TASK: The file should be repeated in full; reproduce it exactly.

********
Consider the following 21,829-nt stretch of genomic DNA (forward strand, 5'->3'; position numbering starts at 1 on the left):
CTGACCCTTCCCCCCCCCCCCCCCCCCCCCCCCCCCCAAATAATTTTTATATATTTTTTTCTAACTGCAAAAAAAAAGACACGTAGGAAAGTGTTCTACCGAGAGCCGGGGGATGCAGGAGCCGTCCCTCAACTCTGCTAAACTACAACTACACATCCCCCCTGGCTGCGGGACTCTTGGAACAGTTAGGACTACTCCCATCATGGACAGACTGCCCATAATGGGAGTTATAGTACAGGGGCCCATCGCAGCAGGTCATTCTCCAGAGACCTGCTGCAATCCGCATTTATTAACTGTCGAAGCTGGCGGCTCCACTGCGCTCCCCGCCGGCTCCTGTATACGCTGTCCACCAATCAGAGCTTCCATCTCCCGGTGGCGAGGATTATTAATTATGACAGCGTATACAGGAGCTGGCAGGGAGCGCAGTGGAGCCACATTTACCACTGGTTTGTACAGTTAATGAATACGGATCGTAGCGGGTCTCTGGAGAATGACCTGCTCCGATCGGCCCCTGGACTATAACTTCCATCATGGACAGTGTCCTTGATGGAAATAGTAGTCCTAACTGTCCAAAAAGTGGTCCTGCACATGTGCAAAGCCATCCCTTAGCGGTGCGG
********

Consider the following 21,829-nt stretch of genomic DNA (forward strand, 5'->3'; position numbering starts at 1 on the left):
CTGACCCTTCCCCCCCCCCCCCCCCCCCCCCCCCCCCAAATAATTTTTATATATTTTTTTCTAACTGCAAAAAAAAAGACACGTAGGAAAGTGTTCTACCGAGAGCCGGGGGATGCAGGAGCCGTCCCTCAACTCTGCTAAACTACAACTACACATCCCCCCTGGCTGCGGGACTCTTGGAACAGTTAGGACTACTCCCATCATGGACAGACTGCCCATAATGGGAGTTATAGTACAGGGGCCCATCGCAGCAGGTCATTCTCCAGAGACCTGCTGCAATCCGCATTTATTAACTGTCGAAGCTGGCGGCTCCACTGCGCTCCCCGCCGGCTCCTGTATACGCTGTCCACCAATCAGAGCTTCCATCTCCCGGTGGCGAGGATTATTAATTATGACAGCGTATACAGGAGCTGGCAGGGAGCGCAGTGGAGCCACATTTACCACTGGTTTGTACAGTTAATGAATACGGATCGTAGCGGGTCTCTGGAGAATGACCTGCTCCGATCGGCCCCTGGACTATAACTTCCATCATGGACAGTGTCCTTGATGGAAATAGTAGTCCTAACTGTCCAAAAAGTGGTCCTGCACATGTGCAAAGCCATCCCTTAGCGGTGCGG